Straight Arm Lat Pull Down Video Guide

Exercise Profile

  • Strength
  • Cable
  • Compound
  • Pull (Bilateral)
  • Beginner
  • Abs, Biceps, Shoulders, Upper Back
Lats Exercises Diagram Target Muscle Group

Straight Arm Lat Pull Down Overview

The straight arm lat pull down is a variation of the lat pull down and an exercise used to build the muscles of the back. While the exercise will primarily target the lats, you will also notice a fair amount of bicep and middle back activation.

The back is a muscle group that requires a fair amount of variation. So, experiment with several different angles and hand positions to maximize your back muscle growth.

The straight arm lat pull down mimics the movement of a dumbbell pullover. The emphasis should be on feeling the entire range of motion, not the amount of weight you use on the exercise.

The straight arm lat pull down can be performed during your back workouts, upper body workouts, pull workouts, and full body workouts.

Straight Arm Lat Pull Down Instructions

  1. Attach a wide grip handle to a cable stack and assume a standing position.
  2. Grasp the handle with a pronated grip (double overhand) at roughly shoulder width and lean forward slightly by hinging at the hips.
  3. Keep the elbow slightly flexed and initiate the movement by depressing the shoulder blades and extending the shoulders.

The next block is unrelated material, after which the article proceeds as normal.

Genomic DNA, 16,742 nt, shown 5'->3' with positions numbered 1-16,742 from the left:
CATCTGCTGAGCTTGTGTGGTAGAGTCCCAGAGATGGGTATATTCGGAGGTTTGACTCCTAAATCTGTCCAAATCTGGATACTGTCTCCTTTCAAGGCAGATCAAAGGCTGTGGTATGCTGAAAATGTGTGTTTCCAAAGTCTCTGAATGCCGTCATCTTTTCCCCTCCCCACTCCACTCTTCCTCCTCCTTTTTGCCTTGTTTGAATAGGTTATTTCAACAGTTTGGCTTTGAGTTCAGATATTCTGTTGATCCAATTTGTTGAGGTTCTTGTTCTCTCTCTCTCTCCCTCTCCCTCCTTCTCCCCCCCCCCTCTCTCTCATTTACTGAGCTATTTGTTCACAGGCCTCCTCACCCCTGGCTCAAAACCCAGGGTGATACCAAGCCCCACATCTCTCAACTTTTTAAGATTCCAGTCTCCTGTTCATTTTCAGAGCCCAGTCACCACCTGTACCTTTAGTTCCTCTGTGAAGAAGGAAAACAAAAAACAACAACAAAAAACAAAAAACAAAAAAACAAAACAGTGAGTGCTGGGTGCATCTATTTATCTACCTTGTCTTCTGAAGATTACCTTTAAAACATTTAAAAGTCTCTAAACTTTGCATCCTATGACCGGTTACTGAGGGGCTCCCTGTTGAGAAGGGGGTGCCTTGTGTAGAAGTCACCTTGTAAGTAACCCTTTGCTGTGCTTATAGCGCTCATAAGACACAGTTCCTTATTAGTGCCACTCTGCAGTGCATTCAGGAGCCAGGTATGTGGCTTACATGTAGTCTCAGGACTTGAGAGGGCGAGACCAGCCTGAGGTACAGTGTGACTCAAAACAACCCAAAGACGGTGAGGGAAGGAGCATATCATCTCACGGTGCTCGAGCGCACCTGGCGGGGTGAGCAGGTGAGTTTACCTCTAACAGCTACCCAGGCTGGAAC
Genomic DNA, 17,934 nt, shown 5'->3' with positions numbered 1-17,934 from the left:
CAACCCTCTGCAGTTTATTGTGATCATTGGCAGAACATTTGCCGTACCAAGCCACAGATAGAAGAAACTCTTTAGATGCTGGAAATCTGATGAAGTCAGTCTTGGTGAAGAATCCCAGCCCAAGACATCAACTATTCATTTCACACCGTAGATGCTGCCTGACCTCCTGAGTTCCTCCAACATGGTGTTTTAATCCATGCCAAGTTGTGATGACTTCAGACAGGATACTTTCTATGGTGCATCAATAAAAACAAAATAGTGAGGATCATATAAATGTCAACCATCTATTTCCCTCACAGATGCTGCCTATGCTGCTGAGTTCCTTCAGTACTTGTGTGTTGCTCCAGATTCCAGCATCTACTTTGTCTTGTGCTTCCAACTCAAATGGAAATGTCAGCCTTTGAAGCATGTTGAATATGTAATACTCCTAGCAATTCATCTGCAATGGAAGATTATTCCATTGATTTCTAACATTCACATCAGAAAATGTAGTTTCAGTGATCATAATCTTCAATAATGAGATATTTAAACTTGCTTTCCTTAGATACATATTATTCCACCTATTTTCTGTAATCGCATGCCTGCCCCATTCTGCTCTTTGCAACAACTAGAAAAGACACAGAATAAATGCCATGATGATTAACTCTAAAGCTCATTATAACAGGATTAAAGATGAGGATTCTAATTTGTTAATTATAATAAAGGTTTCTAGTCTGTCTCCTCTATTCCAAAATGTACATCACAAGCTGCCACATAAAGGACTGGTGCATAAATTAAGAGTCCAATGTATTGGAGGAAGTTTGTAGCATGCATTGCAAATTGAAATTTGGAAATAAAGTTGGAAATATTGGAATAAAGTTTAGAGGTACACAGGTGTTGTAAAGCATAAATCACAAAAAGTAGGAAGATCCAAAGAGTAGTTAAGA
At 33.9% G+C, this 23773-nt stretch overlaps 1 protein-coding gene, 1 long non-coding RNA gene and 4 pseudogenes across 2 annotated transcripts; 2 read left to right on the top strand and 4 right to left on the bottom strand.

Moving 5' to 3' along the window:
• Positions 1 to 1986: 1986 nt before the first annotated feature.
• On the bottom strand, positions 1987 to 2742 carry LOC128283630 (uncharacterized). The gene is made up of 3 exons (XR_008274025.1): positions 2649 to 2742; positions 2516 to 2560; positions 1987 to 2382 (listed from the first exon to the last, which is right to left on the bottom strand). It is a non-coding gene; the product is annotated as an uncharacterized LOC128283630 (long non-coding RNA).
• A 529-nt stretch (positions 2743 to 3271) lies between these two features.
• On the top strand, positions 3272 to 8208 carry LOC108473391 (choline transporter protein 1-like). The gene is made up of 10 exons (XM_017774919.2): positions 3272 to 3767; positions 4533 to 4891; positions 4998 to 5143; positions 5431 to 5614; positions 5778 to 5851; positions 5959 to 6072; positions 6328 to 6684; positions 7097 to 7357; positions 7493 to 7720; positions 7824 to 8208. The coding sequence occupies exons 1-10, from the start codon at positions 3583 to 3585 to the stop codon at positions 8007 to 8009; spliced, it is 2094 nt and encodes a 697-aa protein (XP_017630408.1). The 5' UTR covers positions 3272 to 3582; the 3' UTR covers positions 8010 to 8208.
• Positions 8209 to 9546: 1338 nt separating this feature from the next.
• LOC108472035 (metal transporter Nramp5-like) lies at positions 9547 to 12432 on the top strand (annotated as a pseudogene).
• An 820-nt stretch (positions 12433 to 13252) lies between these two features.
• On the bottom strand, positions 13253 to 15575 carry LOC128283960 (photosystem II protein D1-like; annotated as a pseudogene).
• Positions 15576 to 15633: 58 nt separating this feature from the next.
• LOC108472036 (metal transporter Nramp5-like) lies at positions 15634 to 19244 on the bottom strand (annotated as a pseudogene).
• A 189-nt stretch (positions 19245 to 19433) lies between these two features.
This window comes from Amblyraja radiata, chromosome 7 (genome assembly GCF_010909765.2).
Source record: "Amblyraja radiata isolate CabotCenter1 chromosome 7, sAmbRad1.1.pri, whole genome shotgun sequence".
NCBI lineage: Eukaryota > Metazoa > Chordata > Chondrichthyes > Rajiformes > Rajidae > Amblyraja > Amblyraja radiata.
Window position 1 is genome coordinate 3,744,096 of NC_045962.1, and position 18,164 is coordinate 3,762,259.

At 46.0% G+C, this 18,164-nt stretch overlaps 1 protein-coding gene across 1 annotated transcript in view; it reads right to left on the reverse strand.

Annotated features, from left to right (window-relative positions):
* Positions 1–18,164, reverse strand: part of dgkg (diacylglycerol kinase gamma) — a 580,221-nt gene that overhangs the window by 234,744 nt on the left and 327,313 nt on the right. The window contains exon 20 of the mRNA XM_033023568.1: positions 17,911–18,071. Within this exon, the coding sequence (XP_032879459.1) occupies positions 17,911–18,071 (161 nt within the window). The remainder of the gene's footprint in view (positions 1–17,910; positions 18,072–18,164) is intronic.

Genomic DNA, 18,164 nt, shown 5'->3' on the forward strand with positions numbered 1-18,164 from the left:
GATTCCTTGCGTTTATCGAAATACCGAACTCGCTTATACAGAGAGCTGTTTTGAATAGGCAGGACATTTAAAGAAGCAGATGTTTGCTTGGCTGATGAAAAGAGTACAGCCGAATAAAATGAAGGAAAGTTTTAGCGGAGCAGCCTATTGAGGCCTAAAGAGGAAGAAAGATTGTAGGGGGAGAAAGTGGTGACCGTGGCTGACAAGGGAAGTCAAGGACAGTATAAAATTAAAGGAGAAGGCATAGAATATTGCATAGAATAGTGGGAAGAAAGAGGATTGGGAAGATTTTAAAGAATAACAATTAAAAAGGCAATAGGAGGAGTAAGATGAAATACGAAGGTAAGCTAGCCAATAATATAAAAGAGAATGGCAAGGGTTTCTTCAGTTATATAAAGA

4. Pull the bar to your thigh until the lats are fully contracted and then slowly lower under control.
  5. Repeat for the desired number of repetitions.

Straight Arm Lat Pull Down Tips

  1. Keep some tone through your abdominals as you pull the bar into your body to ensure you don’t arch excessively through the spine.
  2. If you feel your biceps being overused and your back remaining under active, consider utilizing a false grip (i.e. don’t wrap the thumb around the dumbbell).
  3. Don’t allow the head to jut forward as you pull.
  4. Similarly, ensure the shoulder blade moves on the rib cage. Don’t lock the shoulder blade down and just move through the glenohumeral joint.
  5. If you can’t seem to feel your lats engaging, try to “screw your shoulders” into their sockets by pointing your elbows behind your body. Another cue that works exceptionally well is to “squeeze oranges in your armpits”.